Mongabay.org launches $20,000 competitive grant for in-depth reporting on key environmental themes.
Today Mongabay’s non-profit arm launched a new journalism program that funds in-depth or investigative reporting on key environmental topics. The first reporting opportunity under the Special Reporting Initiatives (SRI) program is titled: Innovation in tropical biodiversity conservation.
While deforestation rates have slowed and areas under protection have increased in recent decades, global biodiversity continues to decline at alarming rates. We are – as biologists have long been warning us – in the midst of Earth’s sixth mass extinction. In tropical forests, biodiversity conservation has seen a number of innovations in recent decades: land purchasing programs, sustainable development of non-timber forest products, debt-for-nature swaps, forest certification systems and commodity roundtables, indigenous parks guards, and payments for ecosystem services (PES) like carbon (REDD+) and water. Although many of these efforts have enjoyed some success, clearly we need more.
This reporting project asks: what is the next big idea in tropical biodiversity conservation? What new models are conservationists employing in the field? How are these working? Are they socially and economically sustainable? Are there effective models emerging out of sectors outside traditional tropical biodiversity conservation, like healthcare, microfinance, poverty alleviation, or energy production? Are there effective models or strategies being developed by companies or governments?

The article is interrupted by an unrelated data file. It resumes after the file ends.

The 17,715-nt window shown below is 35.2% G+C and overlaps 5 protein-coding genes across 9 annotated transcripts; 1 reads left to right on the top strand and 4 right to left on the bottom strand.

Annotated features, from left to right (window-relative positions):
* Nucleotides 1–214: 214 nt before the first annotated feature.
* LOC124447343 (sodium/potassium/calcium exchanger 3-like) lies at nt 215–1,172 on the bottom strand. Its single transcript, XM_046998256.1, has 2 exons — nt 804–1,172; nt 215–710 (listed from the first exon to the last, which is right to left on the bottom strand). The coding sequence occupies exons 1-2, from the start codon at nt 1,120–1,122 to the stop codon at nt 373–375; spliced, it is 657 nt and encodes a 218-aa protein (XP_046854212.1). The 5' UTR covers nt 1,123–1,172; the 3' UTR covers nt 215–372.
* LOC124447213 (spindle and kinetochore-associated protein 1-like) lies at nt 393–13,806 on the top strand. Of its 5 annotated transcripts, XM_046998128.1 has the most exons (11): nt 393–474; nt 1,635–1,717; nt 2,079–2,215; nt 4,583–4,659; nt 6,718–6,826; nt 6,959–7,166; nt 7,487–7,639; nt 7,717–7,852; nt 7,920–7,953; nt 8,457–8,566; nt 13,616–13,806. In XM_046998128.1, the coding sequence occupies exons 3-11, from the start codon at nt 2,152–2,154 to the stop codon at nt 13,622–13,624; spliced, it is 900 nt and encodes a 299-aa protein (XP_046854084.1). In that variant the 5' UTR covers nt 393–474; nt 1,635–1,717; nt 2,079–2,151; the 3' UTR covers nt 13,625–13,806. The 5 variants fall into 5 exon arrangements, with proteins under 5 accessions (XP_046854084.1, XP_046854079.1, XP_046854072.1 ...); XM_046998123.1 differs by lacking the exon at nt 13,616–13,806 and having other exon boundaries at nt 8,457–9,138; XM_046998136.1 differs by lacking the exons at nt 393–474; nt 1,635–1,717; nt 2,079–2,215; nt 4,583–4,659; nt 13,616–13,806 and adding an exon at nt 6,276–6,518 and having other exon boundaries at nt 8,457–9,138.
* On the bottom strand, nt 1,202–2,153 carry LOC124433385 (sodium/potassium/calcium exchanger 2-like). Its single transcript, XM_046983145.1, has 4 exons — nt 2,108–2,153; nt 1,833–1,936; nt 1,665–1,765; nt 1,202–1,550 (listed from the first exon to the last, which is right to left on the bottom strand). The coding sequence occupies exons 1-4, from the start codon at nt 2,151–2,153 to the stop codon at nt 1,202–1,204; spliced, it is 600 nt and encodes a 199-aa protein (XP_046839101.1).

Mongabay.org will commit up to $20,000 to fund the top proposal: $15,000 as a stipend and up to $5,000 for reporting and travel costs. The fellow, who will be selected by an independent panel that consists of six journalists and issue-area experts, will have three months for travel and research and three months for writing. He or she can work from anywhere in the world.
Mongabay.org was founded, in part, to facilitate detailed reporting on key issues affecting forests and the communities that depend on them. Our Special Reporting Initiatives program enables professional journalists to conduct in-depth reporting on a specific issue that may be otherwise overlooked or underreported by the broader media. In contrast to an aggregation of case studies in a single report, a series of in-depth articles highlights each case study or story separately, boosting its prominence. SRI fellows are given the funding and support to become issue area experts, adding value to their own career and contributing to the wider conversation regarding the state of our natural world.
For more information about this SRI, the Special Reporting Initiatives program, or on how to apply, please visit the SRI homepage.
The Application Deadline for this SRI is September 30th, 2013. Keep on the lookout for more SRIs to follow in the coming months.